A warning to the government: ‘We need to scale up ‒ at pace’

The race is on in the global battle for electric automotive manufacturing. Across the world, investments are being made in new electric vehicles and the supply chain that goes with it. Well-known manufacturing brands are building EV factories, battery gigafactories and electrified supply chains ‒ and governments are competing to help them to ensure their nations are leading the way when it comes to greener transport.

The United States has announced a $2 trillion package of measures for clean technology, including its $370 billion Inflation Reduction Act. The European Union is proposing a Green Deal Industrial Plan, easing restrictions on state aid to attract these investments. Manufacturers are being offered money, infrastructure, discounted renewable energy and whatever help they need to make a long-term investment.

The question is, how will the UK respond? Our industry’s success has historically been built on the internal combustion engine. But the sale of new pure petrol and diesel cars will end. That is happening across the world. But in the UK it happens in just seven years – a major challenge to our manufacturing base despite our production being primarily for export.

We need to scale up at pace

We should be leading this change. Look at the brands, look at the expertise, look at the innovation we have to offer. The UK has one of the most diverse car industries in the world building mass market cars, vans, trucks and buses, as well as high-performance and luxury vehicles. Our R&D reputation is so good that foreign brands – even those without factories here – still house R&D centres in the UK. We have a high proportion of renewables in our energy mix, and producing green cars should be done with green energy.

We make just about every part that goes into an EV. We have expertise in power electronics, motors and drives. But we need to scale up, and scale up at pace.

One major problem is that the UK has become a challenging place in which to attract investment. The past few years have been politically and economically unstable. We also had the uncertainty of Brexit. We have some stability now, so we are trying to recover and make up for lost time. To do that, we need to have an attractive environment for inward investment to vehicle manufacturing and the supply chain. We urgently need more concrete measures to increase our attractiveness. We have a small window that is open right now – but if that does not happen until 2025 or 2026, the opportunity to attract investment and grow might be lost.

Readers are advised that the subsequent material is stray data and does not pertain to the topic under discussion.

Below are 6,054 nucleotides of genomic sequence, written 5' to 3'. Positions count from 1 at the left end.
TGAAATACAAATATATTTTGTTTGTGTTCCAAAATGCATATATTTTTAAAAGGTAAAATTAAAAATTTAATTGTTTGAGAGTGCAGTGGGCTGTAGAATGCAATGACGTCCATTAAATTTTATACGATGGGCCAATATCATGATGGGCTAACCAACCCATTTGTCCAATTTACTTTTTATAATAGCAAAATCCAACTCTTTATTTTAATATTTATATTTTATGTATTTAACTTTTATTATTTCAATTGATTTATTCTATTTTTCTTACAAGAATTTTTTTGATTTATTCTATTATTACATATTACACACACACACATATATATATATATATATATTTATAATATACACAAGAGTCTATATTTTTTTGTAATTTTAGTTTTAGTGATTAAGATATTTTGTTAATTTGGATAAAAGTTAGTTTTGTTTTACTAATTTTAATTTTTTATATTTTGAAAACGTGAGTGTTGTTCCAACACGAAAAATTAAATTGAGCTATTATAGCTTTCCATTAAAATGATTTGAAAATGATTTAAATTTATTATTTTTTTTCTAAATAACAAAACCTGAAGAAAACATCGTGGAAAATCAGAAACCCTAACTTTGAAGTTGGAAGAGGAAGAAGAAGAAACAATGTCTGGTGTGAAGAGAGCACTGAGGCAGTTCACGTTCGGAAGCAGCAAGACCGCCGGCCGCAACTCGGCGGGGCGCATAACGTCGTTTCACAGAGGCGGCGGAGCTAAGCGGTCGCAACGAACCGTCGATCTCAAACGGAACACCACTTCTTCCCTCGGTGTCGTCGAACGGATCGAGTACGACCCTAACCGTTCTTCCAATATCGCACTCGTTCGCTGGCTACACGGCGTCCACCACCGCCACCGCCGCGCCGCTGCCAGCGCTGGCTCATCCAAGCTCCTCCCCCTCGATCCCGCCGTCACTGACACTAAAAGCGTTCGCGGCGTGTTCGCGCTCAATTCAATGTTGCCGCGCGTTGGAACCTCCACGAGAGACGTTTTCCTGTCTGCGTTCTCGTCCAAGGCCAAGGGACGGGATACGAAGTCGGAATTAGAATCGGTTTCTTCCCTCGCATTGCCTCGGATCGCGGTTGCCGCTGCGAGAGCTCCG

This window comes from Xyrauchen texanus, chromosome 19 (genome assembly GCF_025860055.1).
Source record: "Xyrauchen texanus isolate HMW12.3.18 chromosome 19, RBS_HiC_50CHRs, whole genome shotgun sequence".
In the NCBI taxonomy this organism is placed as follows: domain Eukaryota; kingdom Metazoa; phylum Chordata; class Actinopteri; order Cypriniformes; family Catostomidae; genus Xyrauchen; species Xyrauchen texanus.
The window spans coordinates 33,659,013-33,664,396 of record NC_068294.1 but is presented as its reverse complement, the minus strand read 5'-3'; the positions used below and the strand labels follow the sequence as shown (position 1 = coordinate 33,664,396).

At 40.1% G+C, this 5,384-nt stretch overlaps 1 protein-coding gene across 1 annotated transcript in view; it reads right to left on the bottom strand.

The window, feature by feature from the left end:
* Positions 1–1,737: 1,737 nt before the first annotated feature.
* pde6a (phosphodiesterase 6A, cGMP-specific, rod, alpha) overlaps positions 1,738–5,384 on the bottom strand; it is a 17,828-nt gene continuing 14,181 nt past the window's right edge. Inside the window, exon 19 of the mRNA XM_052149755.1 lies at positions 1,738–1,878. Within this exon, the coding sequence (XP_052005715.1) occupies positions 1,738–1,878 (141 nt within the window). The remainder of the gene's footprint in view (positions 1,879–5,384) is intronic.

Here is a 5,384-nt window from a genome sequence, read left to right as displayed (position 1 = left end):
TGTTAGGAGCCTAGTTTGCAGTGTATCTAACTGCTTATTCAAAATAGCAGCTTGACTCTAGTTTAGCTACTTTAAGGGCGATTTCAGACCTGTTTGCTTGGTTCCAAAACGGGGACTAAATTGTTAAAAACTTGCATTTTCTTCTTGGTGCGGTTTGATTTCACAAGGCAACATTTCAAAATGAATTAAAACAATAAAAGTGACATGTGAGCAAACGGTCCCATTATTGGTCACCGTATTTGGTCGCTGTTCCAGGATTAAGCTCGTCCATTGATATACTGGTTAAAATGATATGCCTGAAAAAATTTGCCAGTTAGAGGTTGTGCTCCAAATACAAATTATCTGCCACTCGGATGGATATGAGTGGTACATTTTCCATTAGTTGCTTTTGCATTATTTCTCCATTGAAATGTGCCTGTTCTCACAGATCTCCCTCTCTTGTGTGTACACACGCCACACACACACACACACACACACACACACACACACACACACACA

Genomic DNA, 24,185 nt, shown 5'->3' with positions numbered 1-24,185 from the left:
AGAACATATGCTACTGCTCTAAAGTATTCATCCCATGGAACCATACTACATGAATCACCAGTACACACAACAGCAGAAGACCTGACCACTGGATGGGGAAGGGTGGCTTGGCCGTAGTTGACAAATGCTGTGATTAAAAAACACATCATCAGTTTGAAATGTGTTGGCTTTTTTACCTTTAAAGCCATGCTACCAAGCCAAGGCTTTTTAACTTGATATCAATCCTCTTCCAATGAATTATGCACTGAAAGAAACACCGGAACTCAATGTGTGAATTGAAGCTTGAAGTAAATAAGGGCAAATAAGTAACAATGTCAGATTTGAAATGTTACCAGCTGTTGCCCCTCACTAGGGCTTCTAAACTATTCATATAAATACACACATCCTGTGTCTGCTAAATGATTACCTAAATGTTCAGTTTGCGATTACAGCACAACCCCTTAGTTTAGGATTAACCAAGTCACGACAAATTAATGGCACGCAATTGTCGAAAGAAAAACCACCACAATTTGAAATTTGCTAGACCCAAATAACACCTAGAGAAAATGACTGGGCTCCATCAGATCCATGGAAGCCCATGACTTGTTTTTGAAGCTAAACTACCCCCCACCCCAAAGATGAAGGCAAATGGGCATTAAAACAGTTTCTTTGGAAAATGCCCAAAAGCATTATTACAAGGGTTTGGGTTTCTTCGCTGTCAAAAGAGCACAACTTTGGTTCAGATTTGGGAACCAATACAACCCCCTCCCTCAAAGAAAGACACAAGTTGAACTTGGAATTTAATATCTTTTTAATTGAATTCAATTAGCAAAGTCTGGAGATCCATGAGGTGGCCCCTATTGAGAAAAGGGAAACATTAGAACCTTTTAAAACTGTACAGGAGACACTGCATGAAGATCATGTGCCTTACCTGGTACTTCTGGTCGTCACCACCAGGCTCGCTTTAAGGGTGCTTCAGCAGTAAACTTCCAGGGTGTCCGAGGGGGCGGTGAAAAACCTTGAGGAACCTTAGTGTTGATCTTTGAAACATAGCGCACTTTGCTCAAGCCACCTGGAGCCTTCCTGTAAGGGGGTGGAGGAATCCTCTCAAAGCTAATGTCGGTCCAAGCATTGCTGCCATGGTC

We need to transform our industry

While the Chancellor’s Budget has brought in measures such as investment zones, tax breaks for capital expenditure and a temporary extension to climate change agreements – all of which are welcome – there was nothing that fundamentally spoke to futureproofing the needs of Britain’s automotive industry.

We need to rapidly transform our industry, which means attracting investment in a highly competitive environment.

That means investing in EV manufacturing, particularly in batteries because that is the biggest ticket item in EVs and can determine if cars made here can be exported tariff free. We need the full £1 billion of funding for the Automotive Transformation Fund to be allocated. We need ring-fenced funding for electrification upskilling. We need to decouple gas and green electricity prices to ensure our energy costs are competitive.

We need to address a skills shortage and a labour shortage, which is particularly acute in manufacturing. We need to make the most of the trade agreements we have and develop new ones, especially with those countries that have precious raw materials and rare earths. Above all, we need an economic and political climate that attracts that investment.

We need a world-class plan for the green transition

There are a lot of positive signs. Stellantis, for instance, is set to reopen its plant in the next couple of months to produce electric vans. The Leaf was built by Nissan in Sunderland before anywhere else in Europe. Bentley plans to invest billions in UK EV production, while Ford has committed to EV component production in Britain. But we need to attract more investment. The model cycle for a traditional vehicle is four to five years. The window will then be closed.

Every time you make an investment you are improving your productivity, which improves your competitiveness. It puts you in the driver’s seat for that next round of investment. It is a virtuous circle. But to get that going, we need the Chancellor to follow up this Budget with a world-class plan to power up the green transition. We have to match the best the world has to offer.

Mike Hawes is Chief Executive of the Society of Motor Manufacturers and Traders.

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